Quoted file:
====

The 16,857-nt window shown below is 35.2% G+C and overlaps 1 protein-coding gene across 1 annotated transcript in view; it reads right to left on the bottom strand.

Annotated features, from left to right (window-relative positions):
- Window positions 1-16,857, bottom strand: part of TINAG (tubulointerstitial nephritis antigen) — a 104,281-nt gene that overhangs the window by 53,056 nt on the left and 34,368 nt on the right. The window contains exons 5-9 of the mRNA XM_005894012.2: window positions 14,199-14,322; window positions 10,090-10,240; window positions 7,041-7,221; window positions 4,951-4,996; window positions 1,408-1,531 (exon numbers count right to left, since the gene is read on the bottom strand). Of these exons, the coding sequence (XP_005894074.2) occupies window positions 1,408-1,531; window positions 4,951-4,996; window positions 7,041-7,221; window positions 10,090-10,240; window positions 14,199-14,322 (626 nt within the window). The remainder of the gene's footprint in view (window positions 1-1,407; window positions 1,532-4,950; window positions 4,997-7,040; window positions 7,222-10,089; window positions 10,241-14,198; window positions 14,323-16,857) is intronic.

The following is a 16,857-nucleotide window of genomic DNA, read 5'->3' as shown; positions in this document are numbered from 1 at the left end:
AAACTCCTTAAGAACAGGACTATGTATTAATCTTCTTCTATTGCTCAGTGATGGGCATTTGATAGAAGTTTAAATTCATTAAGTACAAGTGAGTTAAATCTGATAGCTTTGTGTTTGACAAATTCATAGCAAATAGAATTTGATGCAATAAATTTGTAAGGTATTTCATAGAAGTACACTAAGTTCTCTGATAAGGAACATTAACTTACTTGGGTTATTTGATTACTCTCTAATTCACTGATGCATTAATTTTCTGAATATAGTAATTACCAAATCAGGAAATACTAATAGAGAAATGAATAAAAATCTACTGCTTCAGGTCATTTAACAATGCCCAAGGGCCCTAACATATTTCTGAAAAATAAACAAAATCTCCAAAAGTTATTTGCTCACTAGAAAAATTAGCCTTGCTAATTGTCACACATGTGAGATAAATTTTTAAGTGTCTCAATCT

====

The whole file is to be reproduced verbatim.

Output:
The 16,857-nt window shown below is 35.2% G+C and overlaps 1 protein-coding gene across 1 annotated transcript in view; it reads right to left on the bottom strand.

Annotated features, from left to right (window-relative positions):
- Window positions 1-16,857, bottom strand: part of TINAG (tubulointerstitial nephritis antigen) — a 104,281-nt gene that overhangs the window by 53,056 nt on the left and 34,368 nt on the right. The window contains exons 5-9 of the mRNA XM_005894012.2: window positions 14,199-14,322; window positions 10,090-10,240; window positions 7,041-7,221; window positions 4,951-4,996; window positions 1,408-1,531 (exon numbers count right to left, since the gene is read on the bottom strand). Of these exons, the coding sequence (XP_005894074.2) occupies window positions 1,408-1,531; window positions 4,951-4,996; window positions 7,041-7,221; window positions 10,090-10,240; window positions 14,199-14,322 (626 nt within the window). The remainder of the gene's footprint in view (window positions 1-1,407; window positions 1,532-4,950; window positions 4,997-7,040; window positions 7,222-10,089; window positions 10,241-14,198; window positions 14,323-16,857) is intronic.

The following is a 16,857-nucleotide window of genomic DNA, read 5'->3' as shown; positions in this document are numbered from 1 at the left end:
AAACTCCTTAAGAACAGGACTATGTATTAATCTTCTTCTATTGCTCAGTGATGGGCATTTGATAGAAGTTTAAATTCATTAAGTACAAGTGAGTTAAATCTGATAGCTTTGTGTTTGACAAATTCATAGCAAATAGAATTTGATGCAATAAATTTGTAAGGTATTTCATAGAAGTACACTAAGTTCTCTGATAAGGAACATTAACTTACTTGGGTTATTTGATTACTCTCTAATTCACTGATGCATTAATTTTCTGAATATAGTAATTACCAAATCAGGAAATACTAATAGAGAAATGAATAAAAATCTACTGCTTCAGGTCATTTAACAATGCCCAAGGGCCCTAACATATTTCTGAAAAATAAACAAAATCTCCAAAAGTTATTTGCTCACTAGAAAAATTAGCCTTGCTAATTGTCACACATGTGAGATAAATTTTTAAGTGTCTCAATCT